« Back

Celebrating Deaf Awareness & National Service Dog Month

Subscribe to Iridium360:

Every September, we celebrate Deaf Awareness Month—bringing awareness and visibility to the communication needs and unique identity of deaf and hard of hearing people—and National Service Dog Month—honoring the life-changing impact service dogs make on people with disabilities every day.

In case you missed it, Iridium’s IT Project Manager & Scrum Master, Natasha Hitzeman, shared their story as part of our Behind The Network series. Now, Natasha has a new co-worker and best friend we find particularly paw-some : service dog Pavlov!

Learn more about Natasha and Pavlov in this Q&A.

Can you please introduce and give a little background on yourselves?

Natasha: As you may have guessed so far, my name is Natasha, I’ve been with Iridium for about four and a half years and have a dual role as a Scrum Master and IT Project Manager. I love my role at Iridium and the chance to help bring some of our projects from idea to reality! I am also profoundly deaf in both ears. I can only hear things that are really loud and really low pitch, like a tuba if it’s right up in my ear. I often switch back and forth between English and American Sign Language (ASL), but there are still so many things around me that I’m oblivious to, and that’s where Pavlov comes in!

Pavlov: Woof woof!

Natasha: Okay, maybe I should translate. Pavlov is almost six years old and is a boxer mix. He provides much needed awareness to sounds around me—like alarms, doorbells, and general situational awareness (people walking up behind me, doors opening, etc.). Pavlov also absolutely embodies his namesake. In our case, no matter where he is in the house, if he hears our backdoor sensor chirp, he comes running!


Pavlov chillaxes in the Arizona sunshine.


How long has Pavlov been your service dog? Can you tell us the story of how you met?

Natasha: Officially, he has been my service dog for about a year. We adopted him almost six years ago as a puppy (If you saw his puppy pictures, you would impulse-adopt too!), and we started obedience training from day one because we just wanted him to be well-behaved as a pet. We didn’t adopt him with the intention of him becoming a service dog, but over time it became clear that he would be a good fit for me. I had been on two different waiting lists to get a service dog for over five years with no movement. I’ve wanted a service dog since I was a teenager, so I finally decided to look more into self-training.

Pavlov: One day these nice people came to play with me for a bit, then suddenly they took me home, and I’ve been here ever since! A while later, we started practicing new things, and one day they told me I was taking a test! I guess I passed because I have my own uniform and everything.


How long did Pavlov’s evaluation and training take? How has the transition been for you both?

Natasha: The evaluation took about three months, including reaching out to various training organizations and the different observation settings. It took about eight months to pass his public access test, and we continue to practice skills weekly. If he were a puppy or had little obedience, it would have taken about one and a half to two years. He already had a strong foundation, so we had a head start.

The transition for me has been amazing! I used to have a lot of anxiety about not being aware of things around me, and Pavlov really alleviates that. Training is something that never stops, and it’s great to see how Pavlov handles all kinds of new situations and experiences. Plus, Iridium was really great about me incorporating him into my hybrid work schedule.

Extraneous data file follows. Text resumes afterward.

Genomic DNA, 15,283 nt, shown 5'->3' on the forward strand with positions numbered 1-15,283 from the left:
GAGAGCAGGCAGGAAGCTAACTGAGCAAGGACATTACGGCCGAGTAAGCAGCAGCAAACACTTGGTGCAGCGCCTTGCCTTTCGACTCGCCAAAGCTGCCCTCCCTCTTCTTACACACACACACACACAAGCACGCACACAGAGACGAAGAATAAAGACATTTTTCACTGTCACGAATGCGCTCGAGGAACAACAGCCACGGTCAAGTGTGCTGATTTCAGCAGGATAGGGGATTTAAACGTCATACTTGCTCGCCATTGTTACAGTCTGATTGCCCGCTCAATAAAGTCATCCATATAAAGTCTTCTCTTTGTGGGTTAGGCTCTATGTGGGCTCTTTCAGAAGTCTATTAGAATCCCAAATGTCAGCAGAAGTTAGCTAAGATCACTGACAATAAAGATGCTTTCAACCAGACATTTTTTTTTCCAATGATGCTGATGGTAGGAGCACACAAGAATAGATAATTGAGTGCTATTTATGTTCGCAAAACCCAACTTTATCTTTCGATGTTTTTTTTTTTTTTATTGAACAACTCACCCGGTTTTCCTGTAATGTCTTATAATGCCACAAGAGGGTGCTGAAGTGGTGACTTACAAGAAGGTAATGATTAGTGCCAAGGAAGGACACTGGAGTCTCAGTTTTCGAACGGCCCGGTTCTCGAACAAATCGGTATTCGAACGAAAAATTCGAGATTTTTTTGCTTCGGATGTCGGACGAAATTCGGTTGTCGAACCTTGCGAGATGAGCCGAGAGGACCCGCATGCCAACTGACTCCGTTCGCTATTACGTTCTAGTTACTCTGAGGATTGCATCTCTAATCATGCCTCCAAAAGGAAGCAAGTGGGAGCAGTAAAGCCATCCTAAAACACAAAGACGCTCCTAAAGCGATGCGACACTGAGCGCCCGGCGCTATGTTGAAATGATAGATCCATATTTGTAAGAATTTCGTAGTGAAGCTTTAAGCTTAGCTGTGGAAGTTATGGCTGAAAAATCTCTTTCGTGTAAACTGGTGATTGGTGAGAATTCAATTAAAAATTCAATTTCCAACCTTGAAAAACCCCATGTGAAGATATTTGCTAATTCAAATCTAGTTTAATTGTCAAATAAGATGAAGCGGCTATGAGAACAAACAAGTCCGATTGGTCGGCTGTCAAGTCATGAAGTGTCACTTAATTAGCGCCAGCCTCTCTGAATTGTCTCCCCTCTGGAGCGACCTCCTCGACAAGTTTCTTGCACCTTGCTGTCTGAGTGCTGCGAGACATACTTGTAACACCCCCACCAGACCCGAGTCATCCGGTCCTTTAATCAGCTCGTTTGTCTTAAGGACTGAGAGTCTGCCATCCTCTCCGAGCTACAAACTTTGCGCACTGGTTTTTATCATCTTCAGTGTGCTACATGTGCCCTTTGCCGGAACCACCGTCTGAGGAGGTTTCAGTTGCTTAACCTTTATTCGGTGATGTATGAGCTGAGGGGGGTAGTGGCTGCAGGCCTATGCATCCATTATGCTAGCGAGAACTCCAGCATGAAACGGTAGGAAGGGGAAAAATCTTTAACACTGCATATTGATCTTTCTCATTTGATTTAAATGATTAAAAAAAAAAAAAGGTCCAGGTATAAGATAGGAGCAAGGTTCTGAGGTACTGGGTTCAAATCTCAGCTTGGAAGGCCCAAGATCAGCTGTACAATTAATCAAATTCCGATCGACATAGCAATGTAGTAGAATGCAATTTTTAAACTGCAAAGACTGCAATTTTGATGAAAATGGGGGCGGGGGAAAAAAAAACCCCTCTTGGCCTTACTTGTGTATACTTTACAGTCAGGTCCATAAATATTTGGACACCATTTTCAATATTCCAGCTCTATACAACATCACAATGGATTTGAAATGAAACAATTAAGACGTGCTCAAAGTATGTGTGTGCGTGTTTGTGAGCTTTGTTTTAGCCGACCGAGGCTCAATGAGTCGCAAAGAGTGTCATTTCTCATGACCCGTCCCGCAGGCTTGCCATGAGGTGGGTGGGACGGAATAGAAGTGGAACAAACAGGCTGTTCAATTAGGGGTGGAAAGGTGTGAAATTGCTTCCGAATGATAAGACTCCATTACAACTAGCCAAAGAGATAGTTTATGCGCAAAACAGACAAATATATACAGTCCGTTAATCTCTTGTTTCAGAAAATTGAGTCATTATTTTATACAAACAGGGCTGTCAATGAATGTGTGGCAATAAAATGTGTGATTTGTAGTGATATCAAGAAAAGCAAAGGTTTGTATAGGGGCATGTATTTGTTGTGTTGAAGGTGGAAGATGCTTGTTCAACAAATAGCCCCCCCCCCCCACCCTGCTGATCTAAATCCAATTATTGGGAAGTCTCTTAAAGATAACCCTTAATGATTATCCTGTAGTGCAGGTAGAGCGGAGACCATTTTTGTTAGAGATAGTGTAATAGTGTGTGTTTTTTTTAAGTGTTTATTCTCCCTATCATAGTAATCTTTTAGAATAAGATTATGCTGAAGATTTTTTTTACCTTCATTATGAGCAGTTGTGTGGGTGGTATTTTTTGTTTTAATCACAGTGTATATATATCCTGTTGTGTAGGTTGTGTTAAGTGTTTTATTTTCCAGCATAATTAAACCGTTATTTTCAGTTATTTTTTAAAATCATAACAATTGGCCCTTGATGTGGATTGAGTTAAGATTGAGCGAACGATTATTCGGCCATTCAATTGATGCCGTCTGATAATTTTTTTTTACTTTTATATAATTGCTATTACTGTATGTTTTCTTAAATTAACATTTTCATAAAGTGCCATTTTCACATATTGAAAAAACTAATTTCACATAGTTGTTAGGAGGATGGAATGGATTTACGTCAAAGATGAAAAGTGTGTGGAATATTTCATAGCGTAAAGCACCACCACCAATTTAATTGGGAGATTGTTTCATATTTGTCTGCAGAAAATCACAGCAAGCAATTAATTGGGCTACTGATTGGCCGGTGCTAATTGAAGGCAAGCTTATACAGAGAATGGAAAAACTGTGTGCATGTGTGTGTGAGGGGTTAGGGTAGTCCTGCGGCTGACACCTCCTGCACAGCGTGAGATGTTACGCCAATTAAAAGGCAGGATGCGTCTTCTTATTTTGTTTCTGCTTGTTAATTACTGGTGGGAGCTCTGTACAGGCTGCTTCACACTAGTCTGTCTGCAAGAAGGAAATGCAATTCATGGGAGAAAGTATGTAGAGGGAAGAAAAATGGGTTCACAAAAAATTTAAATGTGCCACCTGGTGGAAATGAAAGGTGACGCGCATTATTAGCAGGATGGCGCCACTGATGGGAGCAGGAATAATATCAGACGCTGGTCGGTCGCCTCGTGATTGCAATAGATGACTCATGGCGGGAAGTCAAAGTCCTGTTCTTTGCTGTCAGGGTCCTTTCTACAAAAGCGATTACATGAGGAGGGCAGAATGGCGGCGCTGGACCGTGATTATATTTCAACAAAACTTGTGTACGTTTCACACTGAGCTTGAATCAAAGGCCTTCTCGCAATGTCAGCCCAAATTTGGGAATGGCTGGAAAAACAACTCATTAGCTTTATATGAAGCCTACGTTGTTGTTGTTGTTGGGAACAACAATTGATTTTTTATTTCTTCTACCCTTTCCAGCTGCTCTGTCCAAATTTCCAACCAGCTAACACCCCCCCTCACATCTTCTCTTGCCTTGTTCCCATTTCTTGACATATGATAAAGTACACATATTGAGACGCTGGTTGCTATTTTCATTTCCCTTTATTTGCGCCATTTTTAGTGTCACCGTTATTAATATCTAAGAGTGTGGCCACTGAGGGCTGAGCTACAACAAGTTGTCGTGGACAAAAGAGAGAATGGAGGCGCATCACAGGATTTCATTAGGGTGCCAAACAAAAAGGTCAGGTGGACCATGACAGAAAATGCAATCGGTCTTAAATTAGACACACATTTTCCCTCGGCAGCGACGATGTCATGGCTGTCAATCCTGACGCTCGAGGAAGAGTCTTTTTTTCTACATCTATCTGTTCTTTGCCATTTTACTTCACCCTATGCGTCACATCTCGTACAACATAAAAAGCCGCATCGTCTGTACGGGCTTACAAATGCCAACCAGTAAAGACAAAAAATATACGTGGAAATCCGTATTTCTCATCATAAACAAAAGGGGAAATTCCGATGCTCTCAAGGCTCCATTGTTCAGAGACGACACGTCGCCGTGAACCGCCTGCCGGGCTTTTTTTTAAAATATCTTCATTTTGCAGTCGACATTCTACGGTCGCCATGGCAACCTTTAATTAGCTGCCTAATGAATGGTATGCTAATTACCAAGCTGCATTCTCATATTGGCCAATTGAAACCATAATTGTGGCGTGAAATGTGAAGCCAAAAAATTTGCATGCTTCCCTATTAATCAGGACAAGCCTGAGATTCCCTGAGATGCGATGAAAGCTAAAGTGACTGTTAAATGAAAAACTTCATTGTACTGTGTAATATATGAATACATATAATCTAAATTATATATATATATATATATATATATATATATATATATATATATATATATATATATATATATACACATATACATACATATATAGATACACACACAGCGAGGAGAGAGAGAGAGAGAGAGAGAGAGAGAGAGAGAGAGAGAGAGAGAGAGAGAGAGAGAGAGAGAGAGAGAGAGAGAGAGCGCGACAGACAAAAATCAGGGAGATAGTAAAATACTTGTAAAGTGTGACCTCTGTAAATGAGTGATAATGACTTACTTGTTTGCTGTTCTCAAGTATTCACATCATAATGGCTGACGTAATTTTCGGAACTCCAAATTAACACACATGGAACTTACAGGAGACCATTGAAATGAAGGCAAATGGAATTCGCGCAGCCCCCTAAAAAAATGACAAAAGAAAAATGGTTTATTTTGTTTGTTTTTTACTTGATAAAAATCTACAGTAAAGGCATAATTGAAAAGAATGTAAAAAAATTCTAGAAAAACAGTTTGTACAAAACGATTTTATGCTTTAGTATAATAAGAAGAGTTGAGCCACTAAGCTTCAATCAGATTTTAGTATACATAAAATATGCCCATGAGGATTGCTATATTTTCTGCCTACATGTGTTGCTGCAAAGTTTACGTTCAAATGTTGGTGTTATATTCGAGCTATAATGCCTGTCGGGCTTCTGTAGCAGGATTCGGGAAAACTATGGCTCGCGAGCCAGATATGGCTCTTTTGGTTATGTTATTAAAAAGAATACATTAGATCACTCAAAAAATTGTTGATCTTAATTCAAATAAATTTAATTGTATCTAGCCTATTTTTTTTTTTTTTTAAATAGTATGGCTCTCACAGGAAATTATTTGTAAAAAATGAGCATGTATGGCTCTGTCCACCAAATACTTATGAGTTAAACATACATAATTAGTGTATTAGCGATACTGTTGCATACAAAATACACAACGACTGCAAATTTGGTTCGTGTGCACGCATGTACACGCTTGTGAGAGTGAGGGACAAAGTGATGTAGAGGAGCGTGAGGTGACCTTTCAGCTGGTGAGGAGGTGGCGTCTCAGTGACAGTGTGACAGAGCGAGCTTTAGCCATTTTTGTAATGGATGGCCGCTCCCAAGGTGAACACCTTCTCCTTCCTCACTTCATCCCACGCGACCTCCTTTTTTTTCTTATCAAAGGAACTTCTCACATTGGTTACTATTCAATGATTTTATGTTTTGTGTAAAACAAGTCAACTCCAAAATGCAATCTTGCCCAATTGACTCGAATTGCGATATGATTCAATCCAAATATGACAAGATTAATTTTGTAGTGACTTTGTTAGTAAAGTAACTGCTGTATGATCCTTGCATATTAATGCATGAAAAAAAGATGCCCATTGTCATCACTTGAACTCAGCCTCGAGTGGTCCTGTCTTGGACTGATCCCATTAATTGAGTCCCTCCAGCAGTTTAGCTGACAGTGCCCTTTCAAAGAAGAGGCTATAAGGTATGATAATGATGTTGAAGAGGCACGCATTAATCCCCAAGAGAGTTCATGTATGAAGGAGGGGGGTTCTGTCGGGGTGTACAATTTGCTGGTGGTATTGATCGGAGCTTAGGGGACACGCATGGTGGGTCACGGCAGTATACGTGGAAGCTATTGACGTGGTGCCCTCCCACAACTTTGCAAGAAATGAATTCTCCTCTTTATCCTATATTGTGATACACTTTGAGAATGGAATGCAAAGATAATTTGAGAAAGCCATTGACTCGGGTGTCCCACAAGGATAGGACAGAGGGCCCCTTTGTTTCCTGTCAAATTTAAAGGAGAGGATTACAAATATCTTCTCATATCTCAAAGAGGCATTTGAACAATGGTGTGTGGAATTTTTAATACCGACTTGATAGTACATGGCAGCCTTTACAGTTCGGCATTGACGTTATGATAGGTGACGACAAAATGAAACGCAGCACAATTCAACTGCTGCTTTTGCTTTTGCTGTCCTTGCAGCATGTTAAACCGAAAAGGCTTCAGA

Pavlov: I used to nap whenever I wanted, but now I have to go to someplace called “work” and grocery shopping and stuff. It’s okay, though. I get lots of treats for good work, and people compliment me on my summer shoes that protect my paws from the Arizona heat.


Can you share what a day in the life of a service dog is?

Pavlov: On days when I work from home, I play and nap as much as I want until I hear one of those sounds that I’m supposed to tell Natasha about (Don’t ask me what the sounds mean. I just tell Natasha, and they figure it out.). When we go to work, I get dressed in my work vest, my leash, and my summer shoes so my feet don’t burn. Work doesn’t have as many doorbells to tell Natasha about, but there are always people walking around and doors opening so I have to pay attention!

Pavlov clocks in for work at Iridium’s Tempe, Arizona, office


Are other people allowed to pet Pavlov?

Natasha: Always ask first. Depending on what’s going on, I’ll usually say yes but I need to give Pavlov a release command first. Since he was a pet first, we had to create a clear distinction between being on duty and off duty so he knows when he can act like a pet versus a service dog. Part of this means making sure he doesn’t solicit attention from people unless given permission first.

Pavlov: Gimme all the pets! Shhh…..I won’t tell Natasha.


Is there anything else our audience might not know about service dogs for the deaf that you’d like to share?

Natasha: A lot of people who see Pavlov are usually curious about the Gentle Leader he wears around his nose. This is used often by those who are deaf because it allows for more situational awareness without putting the pressure on their service dogs. For example, if Pavlov turns his head to look at a sound, I can feel that movement and look in the same direction, but he doesn’t have to alert me to every single thing he hears.

Pavlov: It’s hard work! Sometimes I have to remember my training and how to tell Natasha that there is a sound. Sometimes there’s a sound I’ve never heard before, and I have to figure out what to do with it! Other than that, being Natasha’s service dog is paws-itively awesome!



  • 0 View Cart
  • 0